Venker, Suzanne. “Mothers Should Stay at Home.” Feminism: Opposing Viewpoints. Ed. Christina Fisanick. Detroit: Greenhaven Press, 2008. 217-226.
I wrote this for school:
Gould’s “Nonmoral Nature” and the anthropomorphizing of animals.
In Stephen Jay Gould’s article “Nonmoral Nature,” he discusses the religious interpretation of animals in nature and suggests a scientific rather than anthropomorphic (applying human traits to nonhuman things) approach to the study and interpretation of nature. He presents the reader with the case of the ichneumon wasp in significant detail to illustrate that nature cannot be simply viewed in anthropomorphic terms or on the terms of good and evil. Gould’s use of a variety of modes of development along with both formal and middle dictation provide a convincing argument to the scholarly minded adult concerning nature’s lack of morals or ethics guiding it, and the ways people inappropriately anthropomorphize animals in nature.
Gould utilizes classification/division as a main method in organizing his article by starting off with the general topic of animals in nature not being able to be categorized as good or evil. He then continues on with his specific example of the ichneumon, later progressing to discuss natural selection in relation to his topic as well. In his conclusion, he later returns to his broader topic of nonmoral nature as a whole and concludes “Since ichneumons are a detail, and since natural selection is a law regulating details, the answer to the ancient dilemma of why such cruelty (in our terms) exists in nature can only be that there isn’t any answer – and that the framing of the question ‘in our terms’ is thoroughly inappropriate in a natural world neither made for us nor ruled by us. It just plain happens.” (Gould 609). In utilizing the classification/division method, Gould has embraced a common and oftentimes very effective method of rhetoric attributed to Aristotle in which the writer tells the reader what they are going to say, says what they need to say, and ten reiterates what was said to the reader by telling them what they have told them.
Gould also provides a significant extended definition of nonmoral nature by using the example of the ichneumons and how their larvae will feed upon a host from within. By utilizing this gruesome image found in nature, Gould points out that “nothing evokes greater disgust in most of us than slow destruction of a host by an internal parasite – slow ingestion, bit by bit, from the inside” (Gould 601). By employing this extended definition throughout the majority of his piece, not only does Gould keep the theme of the article focused throughout his piece, but it also affords the reader a stronger understanding of his point of nature having no morals or ethics guiding it.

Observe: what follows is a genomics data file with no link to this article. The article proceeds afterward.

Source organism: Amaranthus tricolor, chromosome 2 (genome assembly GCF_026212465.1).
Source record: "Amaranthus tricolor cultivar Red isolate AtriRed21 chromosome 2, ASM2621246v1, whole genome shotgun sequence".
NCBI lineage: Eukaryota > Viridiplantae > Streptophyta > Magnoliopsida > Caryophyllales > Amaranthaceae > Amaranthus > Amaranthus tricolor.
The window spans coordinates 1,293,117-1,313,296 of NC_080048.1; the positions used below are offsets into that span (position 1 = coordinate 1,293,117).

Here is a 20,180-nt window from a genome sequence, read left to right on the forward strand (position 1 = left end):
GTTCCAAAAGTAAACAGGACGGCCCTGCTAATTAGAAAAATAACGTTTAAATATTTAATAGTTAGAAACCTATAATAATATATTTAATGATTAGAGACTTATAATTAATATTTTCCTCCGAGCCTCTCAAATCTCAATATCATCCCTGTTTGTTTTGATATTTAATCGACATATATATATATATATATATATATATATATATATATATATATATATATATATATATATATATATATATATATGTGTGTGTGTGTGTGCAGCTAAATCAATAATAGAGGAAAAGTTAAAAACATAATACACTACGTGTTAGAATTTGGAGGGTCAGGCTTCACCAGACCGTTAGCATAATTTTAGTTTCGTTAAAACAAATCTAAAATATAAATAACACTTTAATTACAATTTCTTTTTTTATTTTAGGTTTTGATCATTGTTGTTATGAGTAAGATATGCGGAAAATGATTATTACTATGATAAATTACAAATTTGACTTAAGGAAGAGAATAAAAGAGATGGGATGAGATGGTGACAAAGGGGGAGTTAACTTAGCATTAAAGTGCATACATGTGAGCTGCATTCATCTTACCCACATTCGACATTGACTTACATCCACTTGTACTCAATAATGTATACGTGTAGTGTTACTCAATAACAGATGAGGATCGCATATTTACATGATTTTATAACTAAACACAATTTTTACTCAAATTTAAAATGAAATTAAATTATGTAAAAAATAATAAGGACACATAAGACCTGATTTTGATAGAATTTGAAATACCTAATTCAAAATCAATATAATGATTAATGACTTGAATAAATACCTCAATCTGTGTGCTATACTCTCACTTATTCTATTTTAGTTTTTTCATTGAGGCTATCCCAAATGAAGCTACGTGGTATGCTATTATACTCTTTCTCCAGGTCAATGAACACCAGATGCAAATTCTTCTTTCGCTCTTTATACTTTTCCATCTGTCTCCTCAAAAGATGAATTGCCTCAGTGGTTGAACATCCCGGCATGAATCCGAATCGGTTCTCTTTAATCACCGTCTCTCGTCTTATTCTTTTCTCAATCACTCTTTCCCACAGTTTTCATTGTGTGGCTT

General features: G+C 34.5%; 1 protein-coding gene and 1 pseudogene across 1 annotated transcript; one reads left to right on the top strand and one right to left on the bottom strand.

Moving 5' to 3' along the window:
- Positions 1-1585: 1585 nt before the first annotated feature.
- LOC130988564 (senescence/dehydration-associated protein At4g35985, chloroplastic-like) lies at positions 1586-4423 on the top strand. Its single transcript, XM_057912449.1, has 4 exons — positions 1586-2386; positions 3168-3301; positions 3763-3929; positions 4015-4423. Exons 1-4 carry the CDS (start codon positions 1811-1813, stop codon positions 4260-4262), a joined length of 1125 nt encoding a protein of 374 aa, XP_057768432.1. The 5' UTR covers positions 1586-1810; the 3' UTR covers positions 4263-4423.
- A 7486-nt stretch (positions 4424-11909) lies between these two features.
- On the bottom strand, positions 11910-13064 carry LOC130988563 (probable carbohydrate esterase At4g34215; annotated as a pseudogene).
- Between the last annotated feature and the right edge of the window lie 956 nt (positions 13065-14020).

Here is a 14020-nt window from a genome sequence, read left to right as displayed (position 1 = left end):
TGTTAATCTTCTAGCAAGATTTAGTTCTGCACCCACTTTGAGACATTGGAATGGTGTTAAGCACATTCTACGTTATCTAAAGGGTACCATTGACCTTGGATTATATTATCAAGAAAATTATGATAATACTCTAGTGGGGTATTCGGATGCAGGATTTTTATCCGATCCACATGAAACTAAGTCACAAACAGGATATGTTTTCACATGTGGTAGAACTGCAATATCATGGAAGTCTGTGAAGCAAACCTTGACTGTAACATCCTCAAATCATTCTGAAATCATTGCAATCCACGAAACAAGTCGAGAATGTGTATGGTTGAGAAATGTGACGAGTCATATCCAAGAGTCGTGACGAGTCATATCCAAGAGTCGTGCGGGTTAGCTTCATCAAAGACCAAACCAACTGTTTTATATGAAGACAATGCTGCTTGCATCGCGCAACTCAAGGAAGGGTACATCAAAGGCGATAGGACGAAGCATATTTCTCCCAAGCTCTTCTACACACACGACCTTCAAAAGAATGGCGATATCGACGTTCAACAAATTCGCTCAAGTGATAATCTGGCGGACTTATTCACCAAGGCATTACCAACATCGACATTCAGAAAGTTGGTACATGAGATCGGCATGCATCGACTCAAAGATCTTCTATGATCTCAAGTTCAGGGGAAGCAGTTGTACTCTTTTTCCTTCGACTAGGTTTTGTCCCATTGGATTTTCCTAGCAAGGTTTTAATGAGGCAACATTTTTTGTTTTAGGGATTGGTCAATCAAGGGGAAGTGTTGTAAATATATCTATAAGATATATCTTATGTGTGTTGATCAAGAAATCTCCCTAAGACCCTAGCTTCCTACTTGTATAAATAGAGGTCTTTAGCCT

Gould continues to delve further into the case of anthropomorphizing the ichneumon by comparing and contrasting how people may anthropomorphize the ethical motivations of the ichneumon. At one point he discusses how brutal the feeding habits of their larvae are and, in a sense, forces the reader to consider the ichneumon a vanquisher over its host. Later, he turns the tables to have the reader consider the “ruthless efficiency of the parasites, [which] leads to the opposite conclusion – grudging admiration for the victors” (Gould 603). In doing this he is not only comparing and contrasting the methods used to anthropomorphize the ichneumon, but also is providing the reader with an unbiased and fuller viewpoint of the ichneumon as well.
By using a combination of formal and middle dictation, Gould does not belittle or oversimplify the science within his article, yet keeps it in the grasp of his target audience of the scholarly minded adult. He also does not shy away from utilizing scientific terms that may be unfamiliar to the reader and fall under formal dictation, but rather, he goes on to define them in middle dictation as they come up. When Gould introduces his primary example, “The ichneumon fly, which provoked such concern among natural theologians, was a composite creature representing the habits of an enormous tribe. The Ichneumonidea are a group of wasps, not flies that include more species than all of the vertibrates combined (wasps, with ants and bees, constitute the order Hymenoptera; flies, with their two wings – wasps have four – form the order Diptera)” (Gould 601), he is not belittling the sciences behind the topics at hand by ignoring appropriate terms. He is also educating the reader by defining them so that they may not be ‘left behind.’ His dictation also embraces the most common affinity (being a thirst for learning) of his target audience which is the scholarly-minded adult.
Gould’s use of language in itself is also utilized as a significant tool in his argument; in his article he states that “In using inappropriate anthropocentric language in this romp through the natural history of ichneumons, I have tried to emphasize just why these wasps became a preeminent challenge to natural theology” (Gould 605). By using “inappropriate anthropomorphic language”, Gould is in fact helping to illustrate what anthropomorphic language actually is and why its use is in fact “inappropriate.”
Being a student myself, I fall into his target audience as I am also a scholarly-minded adult. I found the ideas of nonmoral nature to be very reflective of my personal views on how animals in nature are and should be viewed; therefore, I was also very receptive to what he had to say. Being in agreement, I also found his essay to be easier to read than some other works that I have seen in the past that argue the opposite. In conclusion, I found Gould’s use of various different modes of development and dictations to provide a very convincing argument to the scholarly minded adult concerning the ideas that nature has no morals or ethics guiding it, and the ways that people inappropriately anthropomorphize animals in nature.